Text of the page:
Officials Mark Sale of Hammer Flat to Idaho Fish and Game

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Lorri Bodi with Bonneville Power Administration, Idaho Fish and Game director Virgil Moore and Bill Booth of the Northwest Power Planning Council.
  • Andrew Crisp
  • Lorri Bodi with Bonneville Power Administration, Idaho Fish and Game Director Virgil Moore and Bill Booth of the Northwest Power Planning Council take a look at Hammer Flat earlier today.

Officials from the Bonneville Power Administration, Northwest Power Planning Council, City of Boise and Idaho Department of Fish and Game met opposite the Boise River to survey the Hammer Flat area earlier today. In June, Fish and Game closed on the sale of the property, which it purchased from the City of Boise.

The 704-acre parcel is a prime winter range area, said Idaho Department of Fish and Game Director Virgil Moore.

"This is the toe slope of the Boise Foothills," said Moore. "During the winter, this area becomes very important to deer, firstly, and elk, second, but also antelope and other wildlife."

Looking toward Lucky Peak Dam, Hammer Flat sits on the left, next to the Boise River.
  • Andrew Crisp
  • Looking toward Lucky Peak Dam, Hammer Flat sits on the left, next to the Boise River.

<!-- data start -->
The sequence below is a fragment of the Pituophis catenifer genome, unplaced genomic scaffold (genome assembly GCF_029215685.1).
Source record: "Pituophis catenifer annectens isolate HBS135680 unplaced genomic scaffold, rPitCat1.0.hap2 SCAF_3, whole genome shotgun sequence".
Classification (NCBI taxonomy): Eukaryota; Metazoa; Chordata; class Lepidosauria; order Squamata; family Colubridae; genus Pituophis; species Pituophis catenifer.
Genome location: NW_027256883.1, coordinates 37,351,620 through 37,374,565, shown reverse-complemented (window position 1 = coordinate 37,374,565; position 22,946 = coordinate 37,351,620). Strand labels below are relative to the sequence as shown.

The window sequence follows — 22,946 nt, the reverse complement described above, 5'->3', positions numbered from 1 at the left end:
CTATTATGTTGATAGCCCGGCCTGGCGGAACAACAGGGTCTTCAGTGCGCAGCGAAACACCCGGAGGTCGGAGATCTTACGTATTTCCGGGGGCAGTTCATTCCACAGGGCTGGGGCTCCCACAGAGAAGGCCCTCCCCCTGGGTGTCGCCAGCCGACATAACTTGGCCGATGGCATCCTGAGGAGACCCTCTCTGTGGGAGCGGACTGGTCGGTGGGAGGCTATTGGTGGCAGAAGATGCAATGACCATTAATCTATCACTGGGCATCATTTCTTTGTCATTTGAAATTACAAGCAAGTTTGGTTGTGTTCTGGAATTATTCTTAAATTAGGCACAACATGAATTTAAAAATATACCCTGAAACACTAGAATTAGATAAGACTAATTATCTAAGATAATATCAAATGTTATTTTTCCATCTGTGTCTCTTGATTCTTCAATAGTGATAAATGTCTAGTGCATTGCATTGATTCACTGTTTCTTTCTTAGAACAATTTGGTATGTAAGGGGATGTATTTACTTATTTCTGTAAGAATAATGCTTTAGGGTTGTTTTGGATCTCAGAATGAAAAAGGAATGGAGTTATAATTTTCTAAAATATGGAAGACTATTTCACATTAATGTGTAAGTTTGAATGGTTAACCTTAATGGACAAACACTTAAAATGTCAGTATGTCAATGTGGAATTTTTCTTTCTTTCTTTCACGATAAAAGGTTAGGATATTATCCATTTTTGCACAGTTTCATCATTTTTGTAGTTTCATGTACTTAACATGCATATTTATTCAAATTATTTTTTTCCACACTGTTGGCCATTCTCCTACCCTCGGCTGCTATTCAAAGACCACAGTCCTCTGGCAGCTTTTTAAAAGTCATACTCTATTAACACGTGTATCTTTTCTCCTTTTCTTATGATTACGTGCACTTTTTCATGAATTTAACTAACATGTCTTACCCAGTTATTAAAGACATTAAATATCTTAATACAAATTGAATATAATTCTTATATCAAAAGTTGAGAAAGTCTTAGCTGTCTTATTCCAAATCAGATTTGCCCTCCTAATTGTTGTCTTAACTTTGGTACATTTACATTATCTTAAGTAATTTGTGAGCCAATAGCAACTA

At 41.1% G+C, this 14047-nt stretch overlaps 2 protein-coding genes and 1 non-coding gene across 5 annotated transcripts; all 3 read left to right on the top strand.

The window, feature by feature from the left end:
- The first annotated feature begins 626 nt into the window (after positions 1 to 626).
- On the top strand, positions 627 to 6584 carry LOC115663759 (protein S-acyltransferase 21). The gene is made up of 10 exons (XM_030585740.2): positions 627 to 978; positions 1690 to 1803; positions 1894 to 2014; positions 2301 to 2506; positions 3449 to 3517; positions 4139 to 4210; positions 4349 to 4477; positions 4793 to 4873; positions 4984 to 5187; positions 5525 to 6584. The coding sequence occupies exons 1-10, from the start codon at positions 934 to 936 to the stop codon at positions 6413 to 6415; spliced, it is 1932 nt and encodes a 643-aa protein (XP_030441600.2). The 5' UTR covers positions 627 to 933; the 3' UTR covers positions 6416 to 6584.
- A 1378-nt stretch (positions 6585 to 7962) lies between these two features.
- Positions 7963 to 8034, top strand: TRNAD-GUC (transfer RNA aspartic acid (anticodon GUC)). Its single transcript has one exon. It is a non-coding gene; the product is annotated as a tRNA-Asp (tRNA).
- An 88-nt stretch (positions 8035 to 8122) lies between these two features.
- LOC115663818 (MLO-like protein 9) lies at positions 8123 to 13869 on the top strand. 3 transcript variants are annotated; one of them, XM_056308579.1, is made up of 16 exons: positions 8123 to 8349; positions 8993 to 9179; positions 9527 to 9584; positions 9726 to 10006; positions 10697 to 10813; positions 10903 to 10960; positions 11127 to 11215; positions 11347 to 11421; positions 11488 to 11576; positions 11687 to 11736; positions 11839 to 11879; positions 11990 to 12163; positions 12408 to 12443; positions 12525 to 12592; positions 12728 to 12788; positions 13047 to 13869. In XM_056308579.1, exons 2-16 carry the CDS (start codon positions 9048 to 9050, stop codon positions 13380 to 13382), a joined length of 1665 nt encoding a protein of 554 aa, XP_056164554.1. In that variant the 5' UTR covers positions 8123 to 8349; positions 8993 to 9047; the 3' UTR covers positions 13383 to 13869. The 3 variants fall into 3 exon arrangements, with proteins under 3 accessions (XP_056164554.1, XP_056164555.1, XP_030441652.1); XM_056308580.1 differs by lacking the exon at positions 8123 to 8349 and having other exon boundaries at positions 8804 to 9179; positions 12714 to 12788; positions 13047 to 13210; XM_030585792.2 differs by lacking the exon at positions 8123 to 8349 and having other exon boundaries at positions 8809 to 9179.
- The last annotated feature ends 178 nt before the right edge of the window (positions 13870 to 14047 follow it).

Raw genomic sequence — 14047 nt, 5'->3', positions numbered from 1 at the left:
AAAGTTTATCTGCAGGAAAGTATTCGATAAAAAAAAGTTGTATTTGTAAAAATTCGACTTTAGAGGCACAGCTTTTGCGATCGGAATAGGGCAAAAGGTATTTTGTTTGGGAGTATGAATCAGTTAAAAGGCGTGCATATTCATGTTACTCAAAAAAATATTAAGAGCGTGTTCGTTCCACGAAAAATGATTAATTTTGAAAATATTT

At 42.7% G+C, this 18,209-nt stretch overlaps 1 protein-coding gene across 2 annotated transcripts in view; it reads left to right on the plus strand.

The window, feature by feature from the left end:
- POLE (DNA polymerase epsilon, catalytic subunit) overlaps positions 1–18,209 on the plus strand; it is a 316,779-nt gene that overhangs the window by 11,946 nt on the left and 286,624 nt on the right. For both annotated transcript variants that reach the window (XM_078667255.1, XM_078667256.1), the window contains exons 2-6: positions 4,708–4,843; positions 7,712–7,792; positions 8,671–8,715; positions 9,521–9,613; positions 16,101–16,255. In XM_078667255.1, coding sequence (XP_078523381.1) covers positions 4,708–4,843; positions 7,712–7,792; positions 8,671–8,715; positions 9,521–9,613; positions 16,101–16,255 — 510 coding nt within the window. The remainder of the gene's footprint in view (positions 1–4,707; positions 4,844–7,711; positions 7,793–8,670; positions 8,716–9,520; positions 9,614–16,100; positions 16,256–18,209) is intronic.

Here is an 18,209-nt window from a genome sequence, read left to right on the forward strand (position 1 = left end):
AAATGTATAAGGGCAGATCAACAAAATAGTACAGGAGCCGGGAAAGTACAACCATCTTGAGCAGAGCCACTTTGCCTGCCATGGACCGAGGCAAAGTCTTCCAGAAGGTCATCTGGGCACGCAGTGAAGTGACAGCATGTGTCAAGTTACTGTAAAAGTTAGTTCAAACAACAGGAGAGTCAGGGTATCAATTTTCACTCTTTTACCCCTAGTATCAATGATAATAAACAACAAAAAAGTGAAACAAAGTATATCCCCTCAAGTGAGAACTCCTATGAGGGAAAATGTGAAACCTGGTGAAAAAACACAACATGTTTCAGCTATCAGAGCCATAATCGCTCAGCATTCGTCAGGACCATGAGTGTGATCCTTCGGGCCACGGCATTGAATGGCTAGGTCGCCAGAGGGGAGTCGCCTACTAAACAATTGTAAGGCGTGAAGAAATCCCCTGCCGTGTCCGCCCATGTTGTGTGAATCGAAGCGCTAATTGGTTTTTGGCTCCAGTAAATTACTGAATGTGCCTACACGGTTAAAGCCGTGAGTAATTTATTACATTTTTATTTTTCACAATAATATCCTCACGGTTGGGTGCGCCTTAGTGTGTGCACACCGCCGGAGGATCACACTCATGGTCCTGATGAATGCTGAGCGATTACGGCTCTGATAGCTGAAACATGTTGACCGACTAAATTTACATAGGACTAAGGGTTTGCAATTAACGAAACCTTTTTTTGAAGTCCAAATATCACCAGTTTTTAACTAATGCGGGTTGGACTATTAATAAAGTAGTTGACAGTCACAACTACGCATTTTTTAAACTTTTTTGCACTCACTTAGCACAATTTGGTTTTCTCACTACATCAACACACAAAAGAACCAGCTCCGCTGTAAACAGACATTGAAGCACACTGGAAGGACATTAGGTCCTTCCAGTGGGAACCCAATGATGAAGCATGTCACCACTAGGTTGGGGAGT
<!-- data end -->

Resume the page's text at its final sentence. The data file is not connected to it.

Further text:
The sale comes after a transaction orchestrated by the City of Boise, Bonneville Power, NPPC and IDFG, which used the sale to offset wildlife mitigation for Bonneville's impact on the environment. The deal put $4.23 million back in Boise Foothills preservation coffers, and Hammer Flat into the hands of IDFG.

"The department is currently working on a management plan," said Moore. The plan is expected as early as December, or January 2013.

Hunting, recreation and hang gliding—considered some of the best in the country—will be considered once the management plan comes together. Moore said that process would be made public, including input from the concerned parties.

"Our commitment was to have the discussions, to ensure that our primary goal of wildlife management is done here," he said.

However, Moore did say that hunting would be allowed on the land in some form.

"There are issues to consider, but the department is primarily supported by hunting and fishing dollars. It could be both upland and big-game animals. That would be a part of the planning process," he said.

The 700-plus acre parcel called Hammer Flat extends to the North. Opposite, in the distance, the city of Boise.
  • Andrew Crisp
  • The 700-plus acre parcel called Hammer Flat extends to the North. On the left, in the distance, lies the City of Boise.